I lay on my bed reading the book, which was very sappy, in my opinion. I was summoning all the cruelty of the first-time reviewer trying to make her mark... No one had ever written such an incisive account of the failings of a novel. No one had ever defended literature so honourably from its own practitioners. This was a start, a start in literary journalism which I hoped could turn me, by osmosis, into a writer of books, as publishers admired my stinging prose and invited me to lunch to ask if I would like to write a novel myself. But the end of the next day, the review was returned to me with a brief note: 'Next time, try writing in the English language.'I rang up the literary editor. 'What's wrong with my review? I spend two days on it.''Yes, I can tell. What does "the surplus value of modernism" mean? No, please, don't tell me. Listen, dear, all we want to know is what the subject is, a bit of an idea about the plot, who the characters are and whether the author has pulled off what they set out to do. That's it. And if you could make the review interesting to read, obviously that would be a help... if you want to review books, you need to know what a book review is. Just go and read a few, will you, and give me a ring in a couple of weeks. And could you post the book back or drop it off, if you're passing. I need to give it to someone else.'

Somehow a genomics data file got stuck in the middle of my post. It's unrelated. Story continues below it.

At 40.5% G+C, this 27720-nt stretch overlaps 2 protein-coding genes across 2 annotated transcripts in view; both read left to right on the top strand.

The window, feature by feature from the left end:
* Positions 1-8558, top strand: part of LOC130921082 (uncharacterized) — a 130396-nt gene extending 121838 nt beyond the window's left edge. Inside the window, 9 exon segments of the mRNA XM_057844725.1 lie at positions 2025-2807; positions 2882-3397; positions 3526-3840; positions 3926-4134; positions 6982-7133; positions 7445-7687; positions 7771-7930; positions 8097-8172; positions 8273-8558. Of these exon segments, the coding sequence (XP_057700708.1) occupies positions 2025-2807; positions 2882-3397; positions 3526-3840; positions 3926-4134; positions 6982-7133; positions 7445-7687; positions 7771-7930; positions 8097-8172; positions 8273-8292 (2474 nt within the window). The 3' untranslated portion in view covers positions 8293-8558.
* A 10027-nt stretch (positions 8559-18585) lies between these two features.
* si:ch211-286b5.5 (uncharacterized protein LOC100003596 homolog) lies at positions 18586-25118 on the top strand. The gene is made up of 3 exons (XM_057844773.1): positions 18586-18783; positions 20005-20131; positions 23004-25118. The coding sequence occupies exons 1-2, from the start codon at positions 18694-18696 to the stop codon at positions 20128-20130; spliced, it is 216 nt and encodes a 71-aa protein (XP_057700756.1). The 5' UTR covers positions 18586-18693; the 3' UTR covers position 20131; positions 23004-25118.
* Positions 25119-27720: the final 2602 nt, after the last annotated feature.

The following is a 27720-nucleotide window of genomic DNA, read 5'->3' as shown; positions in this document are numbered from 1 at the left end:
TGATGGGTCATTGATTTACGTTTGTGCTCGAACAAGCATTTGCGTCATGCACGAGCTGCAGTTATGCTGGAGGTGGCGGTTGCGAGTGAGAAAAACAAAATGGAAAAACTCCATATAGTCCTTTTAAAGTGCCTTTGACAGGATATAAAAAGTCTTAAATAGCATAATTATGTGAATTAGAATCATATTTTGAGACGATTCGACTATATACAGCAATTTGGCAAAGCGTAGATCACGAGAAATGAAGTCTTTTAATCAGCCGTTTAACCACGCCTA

Linda Grant, The Clothes on their Backs (2008).